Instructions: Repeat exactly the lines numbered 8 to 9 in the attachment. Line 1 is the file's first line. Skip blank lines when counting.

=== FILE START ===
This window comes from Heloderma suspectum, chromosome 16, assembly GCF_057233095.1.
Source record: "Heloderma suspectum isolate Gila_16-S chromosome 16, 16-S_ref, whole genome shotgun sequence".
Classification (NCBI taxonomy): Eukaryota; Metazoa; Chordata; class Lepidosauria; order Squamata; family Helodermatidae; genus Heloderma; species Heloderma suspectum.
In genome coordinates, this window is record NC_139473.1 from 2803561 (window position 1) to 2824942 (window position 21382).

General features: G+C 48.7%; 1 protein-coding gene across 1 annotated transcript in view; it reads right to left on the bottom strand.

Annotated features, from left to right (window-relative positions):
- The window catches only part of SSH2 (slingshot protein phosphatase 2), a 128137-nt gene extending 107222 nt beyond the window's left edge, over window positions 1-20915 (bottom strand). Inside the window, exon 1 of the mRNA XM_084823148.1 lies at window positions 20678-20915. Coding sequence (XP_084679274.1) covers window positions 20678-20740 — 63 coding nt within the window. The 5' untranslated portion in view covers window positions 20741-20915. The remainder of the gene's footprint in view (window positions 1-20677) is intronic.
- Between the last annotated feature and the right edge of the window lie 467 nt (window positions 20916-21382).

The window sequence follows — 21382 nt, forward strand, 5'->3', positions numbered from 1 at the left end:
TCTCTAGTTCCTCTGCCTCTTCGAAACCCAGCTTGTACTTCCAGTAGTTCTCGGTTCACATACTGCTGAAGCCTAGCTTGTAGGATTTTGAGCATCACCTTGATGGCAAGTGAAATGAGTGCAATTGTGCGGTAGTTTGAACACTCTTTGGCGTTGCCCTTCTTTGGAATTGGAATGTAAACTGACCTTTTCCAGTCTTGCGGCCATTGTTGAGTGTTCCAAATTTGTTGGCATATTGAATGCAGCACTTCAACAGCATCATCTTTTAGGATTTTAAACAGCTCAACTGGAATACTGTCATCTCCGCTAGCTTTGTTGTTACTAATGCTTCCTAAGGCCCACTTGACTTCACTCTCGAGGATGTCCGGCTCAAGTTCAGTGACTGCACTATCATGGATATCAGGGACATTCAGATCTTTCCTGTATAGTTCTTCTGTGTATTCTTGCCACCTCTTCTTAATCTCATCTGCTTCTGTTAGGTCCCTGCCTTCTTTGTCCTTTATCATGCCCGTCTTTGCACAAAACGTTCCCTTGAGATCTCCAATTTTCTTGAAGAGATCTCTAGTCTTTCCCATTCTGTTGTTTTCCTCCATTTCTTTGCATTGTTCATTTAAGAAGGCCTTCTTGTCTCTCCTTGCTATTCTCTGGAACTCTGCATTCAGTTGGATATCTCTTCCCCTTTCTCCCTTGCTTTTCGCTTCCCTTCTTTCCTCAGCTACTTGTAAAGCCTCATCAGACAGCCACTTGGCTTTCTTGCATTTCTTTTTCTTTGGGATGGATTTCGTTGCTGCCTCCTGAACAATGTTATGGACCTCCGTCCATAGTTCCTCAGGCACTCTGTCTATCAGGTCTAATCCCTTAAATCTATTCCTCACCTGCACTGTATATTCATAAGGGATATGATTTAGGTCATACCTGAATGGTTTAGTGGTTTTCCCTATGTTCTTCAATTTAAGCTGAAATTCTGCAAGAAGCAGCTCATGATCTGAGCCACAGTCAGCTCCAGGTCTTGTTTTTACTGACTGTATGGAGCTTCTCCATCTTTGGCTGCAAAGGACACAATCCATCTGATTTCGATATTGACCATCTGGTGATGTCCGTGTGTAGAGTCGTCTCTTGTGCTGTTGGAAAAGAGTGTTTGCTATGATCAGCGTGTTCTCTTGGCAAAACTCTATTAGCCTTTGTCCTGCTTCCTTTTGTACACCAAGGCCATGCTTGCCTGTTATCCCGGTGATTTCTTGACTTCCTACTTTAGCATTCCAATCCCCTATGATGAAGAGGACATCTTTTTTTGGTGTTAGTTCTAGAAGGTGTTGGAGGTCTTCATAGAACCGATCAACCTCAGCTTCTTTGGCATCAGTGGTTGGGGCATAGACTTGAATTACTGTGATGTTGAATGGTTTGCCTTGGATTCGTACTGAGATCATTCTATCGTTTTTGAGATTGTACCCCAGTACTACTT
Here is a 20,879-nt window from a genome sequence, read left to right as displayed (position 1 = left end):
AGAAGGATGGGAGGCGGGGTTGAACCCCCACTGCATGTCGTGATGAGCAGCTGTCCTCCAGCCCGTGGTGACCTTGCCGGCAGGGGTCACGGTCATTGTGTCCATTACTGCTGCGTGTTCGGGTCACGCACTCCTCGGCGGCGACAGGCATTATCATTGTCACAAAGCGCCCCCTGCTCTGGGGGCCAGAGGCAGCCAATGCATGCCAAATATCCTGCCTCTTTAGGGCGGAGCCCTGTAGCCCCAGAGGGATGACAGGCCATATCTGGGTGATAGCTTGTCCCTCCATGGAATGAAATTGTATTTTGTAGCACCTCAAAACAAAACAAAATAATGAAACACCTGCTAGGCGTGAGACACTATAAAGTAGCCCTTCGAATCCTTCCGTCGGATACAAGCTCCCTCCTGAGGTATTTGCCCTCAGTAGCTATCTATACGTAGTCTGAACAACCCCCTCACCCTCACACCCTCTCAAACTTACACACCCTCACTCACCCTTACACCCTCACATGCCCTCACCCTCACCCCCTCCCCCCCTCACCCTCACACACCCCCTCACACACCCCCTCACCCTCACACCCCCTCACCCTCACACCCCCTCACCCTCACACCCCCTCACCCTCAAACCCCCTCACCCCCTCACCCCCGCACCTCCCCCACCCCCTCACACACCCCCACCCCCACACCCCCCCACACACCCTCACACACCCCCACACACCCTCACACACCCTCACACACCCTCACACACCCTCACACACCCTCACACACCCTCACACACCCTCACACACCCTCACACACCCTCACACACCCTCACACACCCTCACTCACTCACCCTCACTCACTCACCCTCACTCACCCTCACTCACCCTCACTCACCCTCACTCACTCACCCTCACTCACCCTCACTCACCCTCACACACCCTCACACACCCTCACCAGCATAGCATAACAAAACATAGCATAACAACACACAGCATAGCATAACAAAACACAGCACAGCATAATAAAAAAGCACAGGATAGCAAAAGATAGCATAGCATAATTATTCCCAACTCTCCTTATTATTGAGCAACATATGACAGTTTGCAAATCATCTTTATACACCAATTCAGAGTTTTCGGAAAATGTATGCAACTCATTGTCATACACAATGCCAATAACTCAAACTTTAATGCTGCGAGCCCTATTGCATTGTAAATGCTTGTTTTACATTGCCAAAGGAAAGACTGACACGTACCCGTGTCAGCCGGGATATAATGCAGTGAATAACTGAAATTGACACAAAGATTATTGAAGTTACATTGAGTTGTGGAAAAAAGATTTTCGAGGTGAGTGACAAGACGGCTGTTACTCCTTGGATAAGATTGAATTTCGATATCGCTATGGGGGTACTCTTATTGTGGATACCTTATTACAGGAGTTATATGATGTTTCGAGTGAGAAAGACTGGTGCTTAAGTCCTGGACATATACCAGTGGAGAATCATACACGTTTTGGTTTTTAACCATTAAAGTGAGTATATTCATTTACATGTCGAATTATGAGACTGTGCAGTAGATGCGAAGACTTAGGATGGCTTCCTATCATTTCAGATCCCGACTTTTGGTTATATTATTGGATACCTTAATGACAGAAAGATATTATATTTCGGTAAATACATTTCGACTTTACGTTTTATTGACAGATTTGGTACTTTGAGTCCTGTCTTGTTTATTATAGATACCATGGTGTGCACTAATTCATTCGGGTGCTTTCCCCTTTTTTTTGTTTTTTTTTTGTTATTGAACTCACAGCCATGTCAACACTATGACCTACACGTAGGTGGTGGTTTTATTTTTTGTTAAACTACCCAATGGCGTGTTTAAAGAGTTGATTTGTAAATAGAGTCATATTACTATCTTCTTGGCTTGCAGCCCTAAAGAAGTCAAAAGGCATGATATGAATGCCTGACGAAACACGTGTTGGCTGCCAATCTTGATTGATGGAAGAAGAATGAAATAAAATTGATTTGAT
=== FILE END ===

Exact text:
- Between the last annotated feature and the right edge of the window lie 467 nt (window positions 20916-21382).

The window sequence follows — 21382 nt, forward strand, 5'->3', positions numbered from 1 at the left end: